Course website:


  • ETHNOGRAPHIES OF PRACTICE (BA3 Elective course,Teaching Assistant:  Brett Mommersteeg)

Ethnography is one of few social research methods adapted to the way architects work. The use of anthropological methods in architecture holds remarkable potential to investigate new research and design questions. In this course, students are introduced to ethnography as an approach that pays attention to the texture of design practices, of urban life, and various situations of inhabitation. 

In the first part of the course, students read recent ethnographic studies (ie on OMA, Norman Foster’s practice, ARUP, etc.) and conduct an ethnographic study of an urban setting or a design practice. The outcome of these studies takes the form of an ethnographic film.

In the second part, drawing from their ethnographic studies, the students propose specific design interventions organised as a series of thought experiments and provocations that challenge conventional ways of design research.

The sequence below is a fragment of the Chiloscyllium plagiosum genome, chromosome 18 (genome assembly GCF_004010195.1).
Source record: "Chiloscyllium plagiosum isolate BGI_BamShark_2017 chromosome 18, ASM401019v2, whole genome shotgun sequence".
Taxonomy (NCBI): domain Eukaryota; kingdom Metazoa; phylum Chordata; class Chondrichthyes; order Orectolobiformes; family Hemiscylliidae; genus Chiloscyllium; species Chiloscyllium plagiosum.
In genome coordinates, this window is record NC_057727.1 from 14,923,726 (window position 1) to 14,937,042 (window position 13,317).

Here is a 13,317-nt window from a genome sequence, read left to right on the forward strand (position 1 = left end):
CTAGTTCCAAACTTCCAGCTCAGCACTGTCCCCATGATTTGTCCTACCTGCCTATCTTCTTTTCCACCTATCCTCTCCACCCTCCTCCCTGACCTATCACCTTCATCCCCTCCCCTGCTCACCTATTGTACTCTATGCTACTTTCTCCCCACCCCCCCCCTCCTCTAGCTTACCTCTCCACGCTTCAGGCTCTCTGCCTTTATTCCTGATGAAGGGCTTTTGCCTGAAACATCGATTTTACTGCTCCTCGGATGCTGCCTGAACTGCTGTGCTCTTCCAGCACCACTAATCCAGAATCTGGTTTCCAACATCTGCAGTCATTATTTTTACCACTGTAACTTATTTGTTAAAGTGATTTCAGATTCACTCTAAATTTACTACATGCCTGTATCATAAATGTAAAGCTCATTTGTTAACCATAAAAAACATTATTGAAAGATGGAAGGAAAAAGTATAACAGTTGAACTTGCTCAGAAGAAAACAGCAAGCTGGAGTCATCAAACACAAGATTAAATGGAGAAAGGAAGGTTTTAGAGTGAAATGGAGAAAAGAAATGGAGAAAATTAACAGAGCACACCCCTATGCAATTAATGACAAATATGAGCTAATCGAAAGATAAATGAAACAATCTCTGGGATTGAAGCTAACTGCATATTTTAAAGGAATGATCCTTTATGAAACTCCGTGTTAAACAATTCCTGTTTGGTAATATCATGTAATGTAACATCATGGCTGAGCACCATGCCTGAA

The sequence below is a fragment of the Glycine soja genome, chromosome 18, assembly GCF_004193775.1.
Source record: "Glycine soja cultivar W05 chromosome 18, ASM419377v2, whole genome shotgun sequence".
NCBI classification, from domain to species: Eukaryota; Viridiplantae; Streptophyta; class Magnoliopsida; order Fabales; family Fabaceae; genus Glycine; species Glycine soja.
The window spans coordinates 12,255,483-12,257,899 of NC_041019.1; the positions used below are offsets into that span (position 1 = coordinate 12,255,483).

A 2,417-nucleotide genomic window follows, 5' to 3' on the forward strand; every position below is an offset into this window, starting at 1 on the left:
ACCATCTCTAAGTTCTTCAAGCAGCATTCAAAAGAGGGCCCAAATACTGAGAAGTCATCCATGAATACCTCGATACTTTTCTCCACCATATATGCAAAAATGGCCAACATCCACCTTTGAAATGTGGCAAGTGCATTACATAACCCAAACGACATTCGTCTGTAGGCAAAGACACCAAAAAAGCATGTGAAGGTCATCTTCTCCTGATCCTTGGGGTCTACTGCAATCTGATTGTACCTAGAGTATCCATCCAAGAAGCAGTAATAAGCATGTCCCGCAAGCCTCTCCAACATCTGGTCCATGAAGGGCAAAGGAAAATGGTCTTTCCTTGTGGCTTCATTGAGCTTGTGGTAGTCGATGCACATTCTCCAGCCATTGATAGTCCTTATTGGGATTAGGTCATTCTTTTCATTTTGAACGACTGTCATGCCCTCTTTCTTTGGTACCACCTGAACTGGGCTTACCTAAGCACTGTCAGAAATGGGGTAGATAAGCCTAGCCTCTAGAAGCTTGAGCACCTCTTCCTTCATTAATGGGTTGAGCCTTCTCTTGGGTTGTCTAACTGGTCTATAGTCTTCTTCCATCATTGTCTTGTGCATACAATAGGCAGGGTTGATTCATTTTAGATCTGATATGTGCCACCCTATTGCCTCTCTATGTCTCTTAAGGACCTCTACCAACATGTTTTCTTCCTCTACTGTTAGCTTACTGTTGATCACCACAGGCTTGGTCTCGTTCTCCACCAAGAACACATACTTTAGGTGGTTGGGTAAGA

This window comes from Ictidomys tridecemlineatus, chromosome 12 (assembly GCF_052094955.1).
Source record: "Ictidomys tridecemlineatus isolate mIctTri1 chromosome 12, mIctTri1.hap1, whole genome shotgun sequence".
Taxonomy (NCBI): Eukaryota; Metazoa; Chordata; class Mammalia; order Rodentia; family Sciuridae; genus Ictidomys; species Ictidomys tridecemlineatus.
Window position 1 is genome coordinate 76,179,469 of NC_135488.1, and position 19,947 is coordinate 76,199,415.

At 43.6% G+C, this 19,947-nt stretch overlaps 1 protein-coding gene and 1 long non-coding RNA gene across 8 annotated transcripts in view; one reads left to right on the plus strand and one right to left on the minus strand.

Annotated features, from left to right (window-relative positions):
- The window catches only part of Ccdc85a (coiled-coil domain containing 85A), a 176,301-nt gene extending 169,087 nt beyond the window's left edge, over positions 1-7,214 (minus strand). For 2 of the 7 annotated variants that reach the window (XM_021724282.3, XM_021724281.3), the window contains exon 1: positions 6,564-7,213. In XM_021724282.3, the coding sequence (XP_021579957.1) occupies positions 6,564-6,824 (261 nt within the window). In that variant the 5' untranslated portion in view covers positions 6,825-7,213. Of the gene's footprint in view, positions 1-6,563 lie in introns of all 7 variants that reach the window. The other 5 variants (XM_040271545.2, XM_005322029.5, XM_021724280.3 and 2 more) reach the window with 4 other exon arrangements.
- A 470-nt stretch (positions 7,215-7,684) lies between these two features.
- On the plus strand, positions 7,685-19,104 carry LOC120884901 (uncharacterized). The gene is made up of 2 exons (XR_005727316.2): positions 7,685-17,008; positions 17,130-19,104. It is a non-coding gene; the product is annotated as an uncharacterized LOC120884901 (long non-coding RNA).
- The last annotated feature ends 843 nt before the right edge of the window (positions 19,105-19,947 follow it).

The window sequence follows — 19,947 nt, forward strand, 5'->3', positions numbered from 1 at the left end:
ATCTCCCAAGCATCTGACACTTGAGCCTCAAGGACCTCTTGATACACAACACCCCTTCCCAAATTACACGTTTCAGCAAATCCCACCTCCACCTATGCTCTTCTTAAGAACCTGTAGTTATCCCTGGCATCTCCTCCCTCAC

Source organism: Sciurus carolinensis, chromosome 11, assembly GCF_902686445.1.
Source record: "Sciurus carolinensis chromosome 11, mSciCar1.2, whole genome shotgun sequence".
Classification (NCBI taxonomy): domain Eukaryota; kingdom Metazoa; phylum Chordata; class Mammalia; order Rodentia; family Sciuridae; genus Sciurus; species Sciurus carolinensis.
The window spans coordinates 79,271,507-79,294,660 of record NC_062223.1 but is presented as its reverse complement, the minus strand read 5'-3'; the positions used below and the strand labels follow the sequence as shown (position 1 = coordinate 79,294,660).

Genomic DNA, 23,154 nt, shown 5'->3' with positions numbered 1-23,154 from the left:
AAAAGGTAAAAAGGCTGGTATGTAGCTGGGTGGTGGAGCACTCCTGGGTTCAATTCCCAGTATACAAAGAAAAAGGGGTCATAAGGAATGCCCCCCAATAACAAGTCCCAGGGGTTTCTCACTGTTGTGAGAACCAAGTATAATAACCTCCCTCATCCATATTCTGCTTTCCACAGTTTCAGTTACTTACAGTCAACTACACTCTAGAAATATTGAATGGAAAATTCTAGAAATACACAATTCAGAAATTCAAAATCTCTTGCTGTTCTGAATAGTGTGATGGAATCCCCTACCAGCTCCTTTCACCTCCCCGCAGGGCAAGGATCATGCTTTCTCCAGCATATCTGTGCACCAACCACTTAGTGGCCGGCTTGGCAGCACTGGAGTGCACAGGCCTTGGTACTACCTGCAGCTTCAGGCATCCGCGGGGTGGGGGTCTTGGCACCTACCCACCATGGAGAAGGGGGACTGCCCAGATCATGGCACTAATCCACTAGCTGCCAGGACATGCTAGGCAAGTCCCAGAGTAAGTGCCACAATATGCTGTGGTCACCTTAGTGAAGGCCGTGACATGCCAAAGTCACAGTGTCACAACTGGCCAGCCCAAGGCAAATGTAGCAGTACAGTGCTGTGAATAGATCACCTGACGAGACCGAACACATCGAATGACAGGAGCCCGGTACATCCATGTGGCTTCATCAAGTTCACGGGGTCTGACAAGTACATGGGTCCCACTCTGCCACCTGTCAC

• I am actively involved in teaching in the research methods seminars for BArch Students at MSA and I am supervising 12 MA dissertations a year

Activities and esteem


Expertise related to UN Sustainable Development Goals

In 2015, UN member states agreed to 17 global Sustainable Development Goals (SDGs) to end poverty, protect the planet and ensure prosperity for all. This person’s work contributes towards the following SDG(s):

  • SDG 11 - Sustainable Cities and Communities
  • SDG 13 - Climate Action

Areas of expertise

  • NA Architecture
  • Architectural Theory
  • HM Sociology
  • Science and Technology Studies
  • Actor-Network Theory
  • GN Anthropology
  • Social Anthropology
  • Cognitive Anthropology

Research Beacons, Institutes and Platforms

  • Manchester Urban Institute